in the stitches, which embroider the design of even her most
    difficult moments. Gisleson 's sculptural piece strings bubble packets
    dotted with birth control pills and imagery and text about reproduction.
    The stitch physically links the parts of the piece, but overall,
    and in line with the content of the exhibit, the work evinces
    ideas of counting and timing. It evokes the process of knitting, or
    methodically counting each day and pill, or perhaps even prayers
    rubbed along a strand of beads. Each process has to do with planning
    and preparation for, or against, motherhood, in physical and
    spiritual ways.
    The surprising ways Gipson and Gisleson employ stitches
    are paralleled by their inclusion of video. The medium of video
    could be read as a process of weaving or stitching together single
    images into one, complex layer. Amanda Cassingham's 10,000
    Buttons might serve as such a visual metaphor. In this piece, thread
    weaves scattered buttons into a growing mass under the gentle direction
    of a voice-over, much like a teachable moment on Sesame
    Street. Bob Snead's The Fix/When All Else Fails falls within a nar-
    rative tradition - an aspect of both film and fiber. The video hiI.
    ariously traces the decline of Snead 's sewing machine and the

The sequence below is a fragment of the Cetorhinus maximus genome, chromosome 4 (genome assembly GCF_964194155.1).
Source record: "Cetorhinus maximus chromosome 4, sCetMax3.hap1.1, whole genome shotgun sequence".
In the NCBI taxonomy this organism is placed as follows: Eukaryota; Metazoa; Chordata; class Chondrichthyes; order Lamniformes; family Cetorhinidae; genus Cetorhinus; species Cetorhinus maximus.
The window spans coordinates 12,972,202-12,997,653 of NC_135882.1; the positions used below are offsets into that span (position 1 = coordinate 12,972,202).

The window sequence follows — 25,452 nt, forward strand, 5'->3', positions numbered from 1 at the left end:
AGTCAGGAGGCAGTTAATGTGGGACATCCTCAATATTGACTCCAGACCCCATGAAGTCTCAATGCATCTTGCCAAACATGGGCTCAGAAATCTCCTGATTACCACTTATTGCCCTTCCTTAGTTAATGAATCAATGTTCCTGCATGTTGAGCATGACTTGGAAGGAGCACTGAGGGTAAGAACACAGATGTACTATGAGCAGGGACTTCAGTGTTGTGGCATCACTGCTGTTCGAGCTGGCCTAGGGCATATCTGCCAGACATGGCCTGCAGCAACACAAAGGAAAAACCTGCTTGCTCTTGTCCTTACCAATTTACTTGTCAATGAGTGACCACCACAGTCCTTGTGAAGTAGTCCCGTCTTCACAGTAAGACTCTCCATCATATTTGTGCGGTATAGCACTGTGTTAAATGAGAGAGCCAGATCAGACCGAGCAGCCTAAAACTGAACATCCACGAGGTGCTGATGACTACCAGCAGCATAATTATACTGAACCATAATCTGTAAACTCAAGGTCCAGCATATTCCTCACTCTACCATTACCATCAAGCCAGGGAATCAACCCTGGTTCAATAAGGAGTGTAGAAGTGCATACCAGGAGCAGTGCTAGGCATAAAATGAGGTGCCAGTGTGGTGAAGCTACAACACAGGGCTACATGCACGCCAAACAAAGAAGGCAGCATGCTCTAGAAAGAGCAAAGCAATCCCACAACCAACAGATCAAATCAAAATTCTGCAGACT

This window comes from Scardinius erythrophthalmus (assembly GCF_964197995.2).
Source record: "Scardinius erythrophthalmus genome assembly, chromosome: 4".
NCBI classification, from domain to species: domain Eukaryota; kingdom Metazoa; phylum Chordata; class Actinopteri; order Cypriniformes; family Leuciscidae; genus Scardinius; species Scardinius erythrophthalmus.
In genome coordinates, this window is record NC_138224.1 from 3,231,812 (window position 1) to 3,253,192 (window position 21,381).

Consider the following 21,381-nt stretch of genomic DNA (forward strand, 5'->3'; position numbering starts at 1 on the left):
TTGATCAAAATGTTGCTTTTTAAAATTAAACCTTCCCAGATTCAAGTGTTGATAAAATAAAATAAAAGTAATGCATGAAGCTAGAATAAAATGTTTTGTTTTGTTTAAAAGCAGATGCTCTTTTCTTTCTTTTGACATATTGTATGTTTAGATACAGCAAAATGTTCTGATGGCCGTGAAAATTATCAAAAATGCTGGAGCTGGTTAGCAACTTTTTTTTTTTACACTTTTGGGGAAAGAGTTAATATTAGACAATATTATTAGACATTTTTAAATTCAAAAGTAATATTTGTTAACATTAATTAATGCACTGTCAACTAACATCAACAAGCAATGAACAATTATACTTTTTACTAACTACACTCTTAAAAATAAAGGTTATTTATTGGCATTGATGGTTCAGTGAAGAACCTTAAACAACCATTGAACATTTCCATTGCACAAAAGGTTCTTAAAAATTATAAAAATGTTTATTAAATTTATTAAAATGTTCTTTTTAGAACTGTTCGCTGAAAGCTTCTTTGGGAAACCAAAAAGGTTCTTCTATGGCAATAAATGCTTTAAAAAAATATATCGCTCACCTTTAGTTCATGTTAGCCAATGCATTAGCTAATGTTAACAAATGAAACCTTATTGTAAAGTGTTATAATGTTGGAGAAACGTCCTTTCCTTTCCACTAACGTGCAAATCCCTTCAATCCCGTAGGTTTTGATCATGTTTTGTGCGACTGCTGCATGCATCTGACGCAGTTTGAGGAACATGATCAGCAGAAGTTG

ensuing trials in completing his project. Some passages are painfully
    long, arousing the keen frustration peculiar to persistence in
    the face of defeat. In the end, there is catharsis. Despite the smoke,
    and the jams, and the multiple machines, Snead finally finishes a
    sewn soft sculpture: a Singer sewing machine. Then he throws it
    out of his window after kicking it to death.
    Snead's piece is a metaphor for the practice of art itself.
    Though it can be extremely rewarding, often the studio is a war
    zone. Battles rage between the artist and the object, and the world
    that the artwork eventually meets. But, it is that process that imbues
    the work with meaning, again, like Christo. Fiber work in any
    form is extremely process-oriented, and the variety of interpretations
    on that theme is present in the Stitch series. The fact that the
    gallery produced a second version of the show is proof. It is dubi-
    ous whether the question of fiber as fine art is still relevant, and
    this exhibit makes a strong case for blurring the distinction.

    New Orleans Art Review Fall/Winter 2011-2012

  • NOLA Defender

    St. Claude Exposed
    Pair of CAC Exhibits Spotlight Blooming Downtown Art Scene
    by Brad Rhines

    Things came full circle in the New Orleans world of contemporary art Saturday night.

    The Contemporary Arts Center—first founded in 1976 as an artist-run, artist-driven community organization in a downtrodden neighborhood, and now sitting at the bustling center of the city’s museum and arts district—hosted the newest crop of artist-run, artist-driven galleries, most of them from the up-and-coming St. Claude arts district. Two concurrent exhibitions highlight work from six galleries: Spaces: Antenna, The Front, Good Children Gallery occupies the second floor galleries of the CAC, and EXPOSE: Parse Gallery, Staple Goods Collective, T-LOT features displays in the museum’s St. Joseph Street windows. These shows catch a community on the cusp, artists and galleries growing up before our very eyes.